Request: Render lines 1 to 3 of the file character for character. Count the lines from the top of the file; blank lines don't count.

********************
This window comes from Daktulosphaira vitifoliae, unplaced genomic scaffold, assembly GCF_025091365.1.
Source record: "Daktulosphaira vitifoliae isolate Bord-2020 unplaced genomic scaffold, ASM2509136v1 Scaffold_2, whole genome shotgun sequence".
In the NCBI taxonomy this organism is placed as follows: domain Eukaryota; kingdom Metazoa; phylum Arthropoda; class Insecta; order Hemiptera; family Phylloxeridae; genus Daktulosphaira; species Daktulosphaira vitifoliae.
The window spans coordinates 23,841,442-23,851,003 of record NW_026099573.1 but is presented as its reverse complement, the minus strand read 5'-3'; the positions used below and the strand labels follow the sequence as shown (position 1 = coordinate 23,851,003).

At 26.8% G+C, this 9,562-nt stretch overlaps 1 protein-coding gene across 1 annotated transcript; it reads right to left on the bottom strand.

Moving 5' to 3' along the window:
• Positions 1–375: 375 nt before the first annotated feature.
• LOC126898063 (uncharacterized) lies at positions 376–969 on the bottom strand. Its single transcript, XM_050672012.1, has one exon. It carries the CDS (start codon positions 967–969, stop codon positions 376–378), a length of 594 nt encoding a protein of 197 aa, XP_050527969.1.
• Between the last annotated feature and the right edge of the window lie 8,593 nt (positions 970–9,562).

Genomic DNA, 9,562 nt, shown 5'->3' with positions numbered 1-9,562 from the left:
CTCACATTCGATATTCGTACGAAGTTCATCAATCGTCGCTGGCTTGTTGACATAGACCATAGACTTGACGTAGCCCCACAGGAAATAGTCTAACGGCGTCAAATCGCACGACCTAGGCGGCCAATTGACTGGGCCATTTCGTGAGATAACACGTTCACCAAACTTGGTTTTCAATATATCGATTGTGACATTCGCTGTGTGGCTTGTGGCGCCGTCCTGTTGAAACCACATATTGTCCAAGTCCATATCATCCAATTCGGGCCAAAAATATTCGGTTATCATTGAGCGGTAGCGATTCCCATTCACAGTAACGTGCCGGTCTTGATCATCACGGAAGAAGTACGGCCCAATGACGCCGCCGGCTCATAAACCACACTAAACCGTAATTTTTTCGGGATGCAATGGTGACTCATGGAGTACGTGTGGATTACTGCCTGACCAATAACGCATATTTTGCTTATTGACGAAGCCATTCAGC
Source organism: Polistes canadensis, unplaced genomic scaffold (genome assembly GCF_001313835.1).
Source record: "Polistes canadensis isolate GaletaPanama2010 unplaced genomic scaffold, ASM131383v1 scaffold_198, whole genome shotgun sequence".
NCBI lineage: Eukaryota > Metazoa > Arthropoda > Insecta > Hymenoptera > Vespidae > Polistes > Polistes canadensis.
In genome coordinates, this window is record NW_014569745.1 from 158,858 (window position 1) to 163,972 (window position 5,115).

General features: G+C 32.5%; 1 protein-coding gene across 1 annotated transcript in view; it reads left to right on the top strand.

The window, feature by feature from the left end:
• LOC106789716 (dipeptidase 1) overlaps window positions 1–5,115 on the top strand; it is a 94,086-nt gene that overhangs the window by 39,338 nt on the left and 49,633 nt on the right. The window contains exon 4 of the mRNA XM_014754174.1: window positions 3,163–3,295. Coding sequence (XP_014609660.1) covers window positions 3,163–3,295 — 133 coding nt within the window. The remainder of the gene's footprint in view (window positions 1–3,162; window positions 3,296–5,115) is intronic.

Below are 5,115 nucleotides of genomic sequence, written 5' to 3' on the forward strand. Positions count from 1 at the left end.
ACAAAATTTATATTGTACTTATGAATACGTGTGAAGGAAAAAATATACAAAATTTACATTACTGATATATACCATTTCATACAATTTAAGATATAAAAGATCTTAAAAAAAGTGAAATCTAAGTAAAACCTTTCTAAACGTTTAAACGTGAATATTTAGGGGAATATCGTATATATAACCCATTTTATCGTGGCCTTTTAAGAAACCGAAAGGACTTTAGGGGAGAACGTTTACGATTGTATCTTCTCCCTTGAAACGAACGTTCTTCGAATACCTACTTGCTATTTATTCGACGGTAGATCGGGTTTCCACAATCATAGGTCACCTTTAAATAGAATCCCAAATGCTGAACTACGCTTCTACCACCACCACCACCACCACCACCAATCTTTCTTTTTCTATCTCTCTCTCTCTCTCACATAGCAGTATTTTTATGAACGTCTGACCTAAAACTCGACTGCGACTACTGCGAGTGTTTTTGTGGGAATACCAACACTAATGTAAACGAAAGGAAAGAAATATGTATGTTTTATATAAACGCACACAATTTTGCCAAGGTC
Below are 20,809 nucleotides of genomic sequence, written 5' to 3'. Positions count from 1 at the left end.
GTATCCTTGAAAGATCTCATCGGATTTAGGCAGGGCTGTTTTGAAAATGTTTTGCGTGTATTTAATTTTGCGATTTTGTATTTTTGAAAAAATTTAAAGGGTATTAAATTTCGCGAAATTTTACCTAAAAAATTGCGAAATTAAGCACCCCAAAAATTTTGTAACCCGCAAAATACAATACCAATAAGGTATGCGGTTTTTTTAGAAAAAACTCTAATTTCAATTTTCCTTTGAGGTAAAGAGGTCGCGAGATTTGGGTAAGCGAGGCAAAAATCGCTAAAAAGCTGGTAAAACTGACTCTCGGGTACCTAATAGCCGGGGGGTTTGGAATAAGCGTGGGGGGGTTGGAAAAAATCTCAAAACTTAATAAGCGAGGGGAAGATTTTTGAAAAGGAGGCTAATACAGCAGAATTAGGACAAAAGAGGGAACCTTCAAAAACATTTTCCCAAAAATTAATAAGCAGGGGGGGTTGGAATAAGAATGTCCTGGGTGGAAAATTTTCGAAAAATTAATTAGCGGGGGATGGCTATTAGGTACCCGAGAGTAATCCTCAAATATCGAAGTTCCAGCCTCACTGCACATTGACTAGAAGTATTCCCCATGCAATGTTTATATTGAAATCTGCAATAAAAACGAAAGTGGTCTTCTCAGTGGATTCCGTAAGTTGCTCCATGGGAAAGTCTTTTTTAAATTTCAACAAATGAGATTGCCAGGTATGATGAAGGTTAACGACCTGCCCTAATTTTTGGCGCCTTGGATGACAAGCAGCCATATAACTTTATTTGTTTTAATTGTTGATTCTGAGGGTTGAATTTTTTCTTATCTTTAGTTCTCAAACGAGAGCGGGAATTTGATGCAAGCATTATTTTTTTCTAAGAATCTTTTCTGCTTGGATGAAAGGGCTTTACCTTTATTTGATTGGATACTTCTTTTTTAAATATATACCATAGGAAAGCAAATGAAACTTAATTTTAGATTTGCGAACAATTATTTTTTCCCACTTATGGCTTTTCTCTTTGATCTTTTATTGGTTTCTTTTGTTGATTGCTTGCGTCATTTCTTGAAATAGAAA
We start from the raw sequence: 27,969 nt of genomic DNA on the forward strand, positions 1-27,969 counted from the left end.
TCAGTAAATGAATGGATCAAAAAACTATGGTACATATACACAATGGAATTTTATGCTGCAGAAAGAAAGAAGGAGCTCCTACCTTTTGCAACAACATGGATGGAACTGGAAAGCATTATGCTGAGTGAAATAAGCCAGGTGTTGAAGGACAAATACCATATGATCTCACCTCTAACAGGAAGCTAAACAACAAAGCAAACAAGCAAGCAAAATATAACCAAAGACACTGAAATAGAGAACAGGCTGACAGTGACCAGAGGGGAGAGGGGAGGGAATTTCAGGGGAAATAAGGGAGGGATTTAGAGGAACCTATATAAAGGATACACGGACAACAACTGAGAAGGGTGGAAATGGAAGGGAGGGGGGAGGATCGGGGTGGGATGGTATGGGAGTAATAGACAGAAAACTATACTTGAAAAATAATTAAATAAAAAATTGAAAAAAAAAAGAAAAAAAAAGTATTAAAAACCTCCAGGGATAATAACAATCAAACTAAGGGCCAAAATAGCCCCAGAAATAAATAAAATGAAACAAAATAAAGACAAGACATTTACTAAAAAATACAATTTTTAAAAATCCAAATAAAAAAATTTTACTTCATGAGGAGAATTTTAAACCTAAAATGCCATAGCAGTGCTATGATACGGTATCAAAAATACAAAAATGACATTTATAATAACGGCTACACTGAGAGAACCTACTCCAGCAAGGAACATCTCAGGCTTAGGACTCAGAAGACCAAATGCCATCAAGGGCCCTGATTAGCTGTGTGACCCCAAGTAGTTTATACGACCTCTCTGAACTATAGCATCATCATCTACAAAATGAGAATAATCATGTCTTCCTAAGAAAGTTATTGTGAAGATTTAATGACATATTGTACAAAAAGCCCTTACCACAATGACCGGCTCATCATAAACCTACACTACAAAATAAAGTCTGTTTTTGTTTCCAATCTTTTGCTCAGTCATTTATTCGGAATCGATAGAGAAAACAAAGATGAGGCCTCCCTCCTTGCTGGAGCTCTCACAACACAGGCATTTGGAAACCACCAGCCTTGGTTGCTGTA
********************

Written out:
This window comes from Daktulosphaira vitifoliae, unplaced genomic scaffold, assembly GCF_025091365.1.
Source record: "Daktulosphaira vitifoliae isolate Bord-2020 unplaced genomic scaffold, ASM2509136v1 Scaffold_2, whole genome shotgun sequence".
In the NCBI taxonomy this organism is placed as follows: domain Eukaryota; kingdom Metazoa; phylum Arthropoda; class Insecta; order Hemiptera; family Phylloxeridae; genus Daktulosphaira; species Daktulosphaira vitifoliae.